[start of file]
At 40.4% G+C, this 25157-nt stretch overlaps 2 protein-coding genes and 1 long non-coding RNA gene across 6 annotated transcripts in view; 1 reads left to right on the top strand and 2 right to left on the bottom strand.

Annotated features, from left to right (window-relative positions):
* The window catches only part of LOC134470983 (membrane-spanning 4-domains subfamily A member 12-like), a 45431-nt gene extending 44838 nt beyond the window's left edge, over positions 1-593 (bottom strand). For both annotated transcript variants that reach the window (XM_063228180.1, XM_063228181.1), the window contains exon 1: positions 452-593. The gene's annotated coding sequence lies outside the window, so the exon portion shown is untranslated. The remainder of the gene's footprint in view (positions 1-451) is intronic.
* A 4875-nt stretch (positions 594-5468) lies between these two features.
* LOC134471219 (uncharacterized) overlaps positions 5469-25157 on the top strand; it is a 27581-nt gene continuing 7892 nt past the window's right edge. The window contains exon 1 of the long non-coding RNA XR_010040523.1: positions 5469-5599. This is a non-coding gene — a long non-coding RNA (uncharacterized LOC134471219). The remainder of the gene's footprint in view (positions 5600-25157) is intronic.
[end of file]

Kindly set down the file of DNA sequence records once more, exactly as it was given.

At 40.4% G+C, this 25157-nt stretch overlaps 2 protein-coding genes and 1 long non-coding RNA gene across 6 annotated transcripts in view; 1 reads left to right on the top strand and 2 right to left on the bottom strand.

Annotated features, from left to right (window-relative positions):
* The window catches only part of LOC134470983 (membrane-spanning 4-domains subfamily A member 12-like), a 45431-nt gene extending 44838 nt beyond the window's left edge, over positions 1-593 (bottom strand). For both annotated transcript variants that reach the window (XM_063228180.1, XM_063228181.1), the window contains exon 1: positions 452-593. The gene's annotated coding sequence lies outside the window, so the exon portion shown is untranslated. The remainder of the gene's footprint in view (positions 1-451) is intronic.
* A 4875-nt stretch (positions 594-5468) lies between these two features.
* LOC134471219 (uncharacterized) overlaps positions 5469-25157 on the top strand; it is a 27581-nt gene continuing 7892 nt past the window's right edge. The window contains exon 1 of the long non-coding RNA XR_010040523.1: positions 5469-5599. This is a non-coding gene — a long non-coding RNA (uncharacterized LOC134471219). The remainder of the gene's footprint in view (positions 5600-25157) is intronic.